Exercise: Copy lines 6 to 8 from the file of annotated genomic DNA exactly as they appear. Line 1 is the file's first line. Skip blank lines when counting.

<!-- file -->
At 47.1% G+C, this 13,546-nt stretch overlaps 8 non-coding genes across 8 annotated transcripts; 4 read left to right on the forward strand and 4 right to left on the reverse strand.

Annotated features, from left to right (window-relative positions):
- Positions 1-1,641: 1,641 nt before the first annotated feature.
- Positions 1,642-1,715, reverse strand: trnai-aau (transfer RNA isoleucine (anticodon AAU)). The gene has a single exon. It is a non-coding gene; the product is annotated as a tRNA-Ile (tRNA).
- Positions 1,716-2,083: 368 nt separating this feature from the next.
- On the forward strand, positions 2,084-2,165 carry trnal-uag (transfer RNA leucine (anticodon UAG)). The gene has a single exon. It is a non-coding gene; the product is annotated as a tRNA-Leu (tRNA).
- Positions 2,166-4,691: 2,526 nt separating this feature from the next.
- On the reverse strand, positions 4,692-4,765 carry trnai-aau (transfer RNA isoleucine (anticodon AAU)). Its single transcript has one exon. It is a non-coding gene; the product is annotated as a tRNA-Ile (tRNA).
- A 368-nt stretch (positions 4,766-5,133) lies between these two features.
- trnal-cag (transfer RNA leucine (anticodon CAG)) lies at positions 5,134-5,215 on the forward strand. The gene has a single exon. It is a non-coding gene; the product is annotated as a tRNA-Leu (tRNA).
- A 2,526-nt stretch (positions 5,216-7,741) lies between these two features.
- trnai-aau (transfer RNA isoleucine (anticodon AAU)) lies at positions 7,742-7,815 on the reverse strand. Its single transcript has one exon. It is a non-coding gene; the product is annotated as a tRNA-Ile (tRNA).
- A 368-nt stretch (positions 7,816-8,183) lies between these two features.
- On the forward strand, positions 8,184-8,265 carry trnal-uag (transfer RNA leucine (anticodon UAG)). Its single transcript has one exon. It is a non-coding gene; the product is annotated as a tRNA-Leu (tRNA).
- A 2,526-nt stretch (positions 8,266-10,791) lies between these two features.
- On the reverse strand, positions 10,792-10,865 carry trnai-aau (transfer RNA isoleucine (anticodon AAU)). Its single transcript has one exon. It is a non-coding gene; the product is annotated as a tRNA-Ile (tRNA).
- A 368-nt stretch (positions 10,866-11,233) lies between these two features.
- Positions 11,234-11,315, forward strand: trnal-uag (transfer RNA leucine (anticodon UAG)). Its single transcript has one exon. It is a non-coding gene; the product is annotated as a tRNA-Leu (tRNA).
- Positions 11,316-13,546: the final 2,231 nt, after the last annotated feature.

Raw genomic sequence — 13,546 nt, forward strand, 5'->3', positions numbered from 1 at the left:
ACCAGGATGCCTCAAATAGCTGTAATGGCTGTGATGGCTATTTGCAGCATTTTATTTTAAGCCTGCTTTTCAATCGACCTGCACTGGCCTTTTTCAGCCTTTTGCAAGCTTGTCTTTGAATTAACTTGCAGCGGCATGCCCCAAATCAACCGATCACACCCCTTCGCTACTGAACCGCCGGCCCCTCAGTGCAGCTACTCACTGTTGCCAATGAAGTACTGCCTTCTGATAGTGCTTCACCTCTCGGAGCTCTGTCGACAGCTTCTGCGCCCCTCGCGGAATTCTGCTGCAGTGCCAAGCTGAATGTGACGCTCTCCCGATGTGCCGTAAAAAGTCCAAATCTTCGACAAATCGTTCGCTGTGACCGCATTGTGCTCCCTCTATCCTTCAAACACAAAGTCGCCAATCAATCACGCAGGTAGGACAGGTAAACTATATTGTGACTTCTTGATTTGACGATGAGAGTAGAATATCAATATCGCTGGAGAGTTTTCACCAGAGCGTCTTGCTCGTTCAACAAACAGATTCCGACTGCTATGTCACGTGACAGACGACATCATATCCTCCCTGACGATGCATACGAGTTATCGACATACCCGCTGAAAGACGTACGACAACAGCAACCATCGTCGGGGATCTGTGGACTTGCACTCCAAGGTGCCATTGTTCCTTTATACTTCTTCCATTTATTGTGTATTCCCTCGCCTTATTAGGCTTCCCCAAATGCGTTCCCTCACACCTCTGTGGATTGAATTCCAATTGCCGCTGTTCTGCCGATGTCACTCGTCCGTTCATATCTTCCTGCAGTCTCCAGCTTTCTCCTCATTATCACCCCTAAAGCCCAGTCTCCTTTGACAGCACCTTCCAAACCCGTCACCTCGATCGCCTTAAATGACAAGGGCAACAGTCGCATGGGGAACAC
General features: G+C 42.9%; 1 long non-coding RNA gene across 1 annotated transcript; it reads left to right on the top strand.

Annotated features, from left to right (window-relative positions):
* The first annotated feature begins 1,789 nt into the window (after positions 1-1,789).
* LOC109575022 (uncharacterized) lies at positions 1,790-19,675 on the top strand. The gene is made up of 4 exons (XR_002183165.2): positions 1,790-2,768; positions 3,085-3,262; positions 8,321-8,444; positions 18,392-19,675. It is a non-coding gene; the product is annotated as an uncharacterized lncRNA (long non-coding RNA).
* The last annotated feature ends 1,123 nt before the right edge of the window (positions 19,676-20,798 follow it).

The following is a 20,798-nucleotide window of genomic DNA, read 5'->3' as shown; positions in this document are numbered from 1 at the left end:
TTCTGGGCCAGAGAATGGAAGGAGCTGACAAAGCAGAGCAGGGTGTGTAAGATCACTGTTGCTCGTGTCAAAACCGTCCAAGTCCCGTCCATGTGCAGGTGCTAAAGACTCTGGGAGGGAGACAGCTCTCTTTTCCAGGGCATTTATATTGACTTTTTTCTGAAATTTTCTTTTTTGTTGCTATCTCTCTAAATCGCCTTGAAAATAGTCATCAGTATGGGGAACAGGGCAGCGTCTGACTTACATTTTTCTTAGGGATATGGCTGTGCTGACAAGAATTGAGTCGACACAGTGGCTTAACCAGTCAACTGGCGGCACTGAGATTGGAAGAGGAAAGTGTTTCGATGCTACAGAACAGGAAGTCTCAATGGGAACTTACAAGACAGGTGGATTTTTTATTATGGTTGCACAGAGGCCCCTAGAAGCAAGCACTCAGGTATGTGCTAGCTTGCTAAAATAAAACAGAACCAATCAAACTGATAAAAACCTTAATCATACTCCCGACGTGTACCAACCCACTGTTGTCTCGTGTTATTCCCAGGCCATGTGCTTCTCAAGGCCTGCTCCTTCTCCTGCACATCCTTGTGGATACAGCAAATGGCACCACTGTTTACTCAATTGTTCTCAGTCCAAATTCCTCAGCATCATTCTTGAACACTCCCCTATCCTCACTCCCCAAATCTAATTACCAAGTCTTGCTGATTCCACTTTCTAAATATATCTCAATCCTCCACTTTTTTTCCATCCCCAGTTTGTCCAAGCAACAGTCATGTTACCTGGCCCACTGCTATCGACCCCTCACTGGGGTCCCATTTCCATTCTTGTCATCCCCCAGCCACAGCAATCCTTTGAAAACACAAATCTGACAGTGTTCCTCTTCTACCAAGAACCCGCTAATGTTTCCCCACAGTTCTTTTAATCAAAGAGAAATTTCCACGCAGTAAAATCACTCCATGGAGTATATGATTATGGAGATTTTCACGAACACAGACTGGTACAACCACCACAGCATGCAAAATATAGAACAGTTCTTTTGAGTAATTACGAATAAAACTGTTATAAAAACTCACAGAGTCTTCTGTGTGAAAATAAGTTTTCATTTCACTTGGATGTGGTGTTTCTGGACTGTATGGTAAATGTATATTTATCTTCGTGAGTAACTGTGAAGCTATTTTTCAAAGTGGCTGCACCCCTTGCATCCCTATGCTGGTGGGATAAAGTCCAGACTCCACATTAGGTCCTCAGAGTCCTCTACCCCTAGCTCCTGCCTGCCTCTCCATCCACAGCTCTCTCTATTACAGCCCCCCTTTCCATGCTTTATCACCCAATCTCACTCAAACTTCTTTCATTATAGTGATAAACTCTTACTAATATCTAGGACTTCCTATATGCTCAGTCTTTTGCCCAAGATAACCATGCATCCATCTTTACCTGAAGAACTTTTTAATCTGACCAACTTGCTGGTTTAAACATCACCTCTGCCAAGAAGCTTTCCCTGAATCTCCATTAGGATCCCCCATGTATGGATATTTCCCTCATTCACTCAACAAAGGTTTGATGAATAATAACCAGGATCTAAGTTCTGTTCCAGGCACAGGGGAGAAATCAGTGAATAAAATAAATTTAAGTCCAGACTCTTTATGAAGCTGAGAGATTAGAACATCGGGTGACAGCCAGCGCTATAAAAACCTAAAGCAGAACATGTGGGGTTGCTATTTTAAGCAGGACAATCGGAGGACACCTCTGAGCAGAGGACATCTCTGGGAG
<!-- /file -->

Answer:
- On the forward strand, positions 2,084-2,165 carry trnal-uag (transfer RNA leucine (anticodon UAG)). The gene has a single exon. It is a non-coding gene; the product is annotated as a tRNA-Leu (tRNA).
- Positions 2,166-4,691: 2,526 nt separating this feature from the next.
- On the reverse strand, positions 4,692-4,765 carry trnai-aau (transfer RNA isoleucine (anticodon AAU)). Its single transcript has one exon. It is a non-coding gene; the product is annotated as a tRNA-Ile (tRNA).